Bronchiolitis: In severe cases of RSV, a child may experience inflammation and swelling of their bronchioles. The bronchioles are the small tubes that branch off helping bring air into the lungs when breathing. When these tubes are inflamed or swollen they become narrow and it’s harder for air to move easily in and out of their lungs.
Pneumonia: RSV can also cause inflammation and infection of the lungs themselves. This makes it harder for the oxygen we breathe to get where it needs to go. Pneumonia can cause discomfort and respiratory distress.
The biggest concern with complications from RSV is the risk of respiratory distress. Severe RSV can make it harder for the child to breathe and can be scary for both the child and the parent. If your child shows signs of respiratory distress, seek medical attention immediately.
Signs of respiratory distress include:
- Breathing that is faster than normal.
- Breathing that is much slower than normal.
- Breathing patterns that look irregular.
- Any bluish discoloration to the skin, lips, or nailbeds. This is called cyanosis.
- If it looks like the muscles of the chest wall are pulling in when your child breathes, these are called retractions.
- Anything that makes it look like your child is struggling to breathe.
RSV also has the potential to set off other medical conditions your child may have. Children with asthma may experience symptoms with RSV like they do with an asthma attack.
How is RSV Tested and Treated?
The testing for RSV is similar to what we are used to now from years of COVID testing. RSV can be diagnosed using a nasal swab.
RSV is a virus and there is no real treatment aimed at killing the virus itself.
For a bacterial infection, we can give antibiotics, but antibiotics don’t work on viruses. The main goal for the treatment of kids with RSV is what we call supportive care as time passes. For supportive care, we treat the symptoms of illness as it runs its course.
If a child ends up being hospitalized for RSV, they will likely receive treatment like oxygen. Giving a child oxygen gives their body a little bit of a break and will allow them to breathe a little easier. In very severe cases of RSV, children may end up on a ventilator. This will take the work of breathing away from them completely and allow them to recover.
Children treated for RSV may also receive intravenous (IV) fluids for hydration. Our bodies use the water inside them to help fight the infection through our immune system. Giving a child IV hydration can help them recover. This is especially useful if they are not eating or drinking much.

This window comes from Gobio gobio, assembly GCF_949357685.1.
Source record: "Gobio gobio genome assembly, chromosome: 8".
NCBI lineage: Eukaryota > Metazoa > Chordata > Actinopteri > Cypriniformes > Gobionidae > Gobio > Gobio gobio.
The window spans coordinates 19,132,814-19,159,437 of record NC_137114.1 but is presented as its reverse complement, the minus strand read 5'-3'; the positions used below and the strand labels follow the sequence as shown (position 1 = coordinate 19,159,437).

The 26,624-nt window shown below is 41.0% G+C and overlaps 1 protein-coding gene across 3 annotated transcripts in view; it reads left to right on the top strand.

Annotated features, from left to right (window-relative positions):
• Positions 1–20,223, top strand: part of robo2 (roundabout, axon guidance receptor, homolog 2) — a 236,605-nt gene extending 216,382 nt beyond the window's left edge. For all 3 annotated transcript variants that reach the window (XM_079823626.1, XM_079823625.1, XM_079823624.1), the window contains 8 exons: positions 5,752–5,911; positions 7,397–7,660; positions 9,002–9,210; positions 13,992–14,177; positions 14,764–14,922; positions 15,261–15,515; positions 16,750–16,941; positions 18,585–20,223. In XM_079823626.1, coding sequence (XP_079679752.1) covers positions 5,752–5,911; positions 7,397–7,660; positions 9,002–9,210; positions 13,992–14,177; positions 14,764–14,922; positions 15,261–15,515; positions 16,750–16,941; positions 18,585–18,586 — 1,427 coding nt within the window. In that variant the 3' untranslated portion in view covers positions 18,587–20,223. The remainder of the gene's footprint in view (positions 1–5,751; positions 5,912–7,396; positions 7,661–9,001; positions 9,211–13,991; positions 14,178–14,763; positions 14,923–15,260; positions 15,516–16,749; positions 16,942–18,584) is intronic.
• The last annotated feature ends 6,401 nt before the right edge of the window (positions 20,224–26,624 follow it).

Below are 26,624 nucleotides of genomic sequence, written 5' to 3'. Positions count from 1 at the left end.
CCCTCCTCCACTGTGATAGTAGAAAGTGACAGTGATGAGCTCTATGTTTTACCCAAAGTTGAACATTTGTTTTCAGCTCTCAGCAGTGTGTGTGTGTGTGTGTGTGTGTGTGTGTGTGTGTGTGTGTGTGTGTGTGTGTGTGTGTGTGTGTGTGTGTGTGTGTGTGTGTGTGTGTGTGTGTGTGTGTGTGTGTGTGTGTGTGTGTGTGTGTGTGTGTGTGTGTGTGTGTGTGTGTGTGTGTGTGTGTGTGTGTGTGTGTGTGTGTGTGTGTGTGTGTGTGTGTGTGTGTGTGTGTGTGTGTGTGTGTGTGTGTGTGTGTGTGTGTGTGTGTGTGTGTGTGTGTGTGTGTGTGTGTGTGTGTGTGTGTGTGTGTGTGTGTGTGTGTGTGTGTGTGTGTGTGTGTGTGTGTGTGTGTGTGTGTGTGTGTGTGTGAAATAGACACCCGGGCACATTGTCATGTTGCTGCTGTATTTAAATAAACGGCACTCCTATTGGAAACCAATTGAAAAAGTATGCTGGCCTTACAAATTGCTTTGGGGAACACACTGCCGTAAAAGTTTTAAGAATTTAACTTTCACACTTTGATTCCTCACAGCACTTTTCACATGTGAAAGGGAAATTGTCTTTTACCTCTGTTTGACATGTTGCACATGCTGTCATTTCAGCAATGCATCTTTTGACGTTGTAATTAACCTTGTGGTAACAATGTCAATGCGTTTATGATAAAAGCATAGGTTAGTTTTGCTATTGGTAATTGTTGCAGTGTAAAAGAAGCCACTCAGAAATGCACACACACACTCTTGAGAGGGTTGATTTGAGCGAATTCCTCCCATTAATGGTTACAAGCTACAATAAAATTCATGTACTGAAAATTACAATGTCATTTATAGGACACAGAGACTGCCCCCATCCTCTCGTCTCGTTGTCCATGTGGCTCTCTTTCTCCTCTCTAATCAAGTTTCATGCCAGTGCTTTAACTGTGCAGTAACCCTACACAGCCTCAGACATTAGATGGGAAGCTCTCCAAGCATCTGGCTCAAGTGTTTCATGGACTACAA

How to Protect Each Other
The most important method of protecting each other is to think about prevention. Prevention from getting RSV ourselves or passing it on to others is what we should focus on. Prevention is especially important for children with underlying health risks.
- Wash your hands. The golden rule when it comes to preventing all illnesses is washing your hands.
- Cover your face. Cover your face when coughing or sneezing with a tissue or your own arm. And don’t carry around a pocket full of used tissues like your grandma used to. They carry germs, so throw them away.
- Limit sick contacts. Do your best to limit close contact with people who are not feeling well. If you or your child are not feeling well yourselves, please stay home.
- Cleaning. Clean high-use surfaces to limit the spread through touch.
Currently, there is no vaccine for RSV. But there is a shot that can be given to high-risk children for added protection called Synagis. The injection is not a vaccine, but it includes antibodies. The shot is given monthly during the height or RSV season.
Similar Respiratory Illnesses That Affect Children
There are some other viruses out there like RSV that are worth mentioning. Viruses like influenza and human parainfluenza virus (HPIV) are two. These viruses also make their way into the spotlight during the fall and winter months.
Influenza, as you may already know, brings about the flu. The flu causes symptoms like fever, fatigue, cough, body aches, runny nose, and headache. There are a couple of different types of flu that affect both children and adults. Like RSV, the flu is very contagious, but we do have the benefit of yearly flu vaccines.
HPIV is the virus that commonly causes croup. Croup is most well known for the seal-like or bark-like cough that often comes about in the middle of the night. This can make it difficult for kids to sleep and make them agitated. Without the cough, all the other signs and symptoms of HPIV are much like the common cold.
The information WonderBaby provides is not intended to be, and does not constitute, medical or other health advice or diagnosis and should not be used as such. Always consult with a qualified medical professional about your specific circumstances.
Health & Nutrition
Transitioning From Formula to Milk: When, Why, and How
You can start weaning your baby from formula to whole cow’s milk when they’re about twelve months old. Find out how to transition from formula to milk here.
Health & Nutrition, Special Needs
How Do Doctors Test a Baby’s Hearing?
A newborn hearing test is an important screening test to evaluate for hearing loss. An early diagnosis can help prevent further hearing loss.
Health & Nutrition, Special Needs
How Do Doctors Test a Baby’s Vision
A complete eye exam is a good way to test a baby’s vision and overall eye health.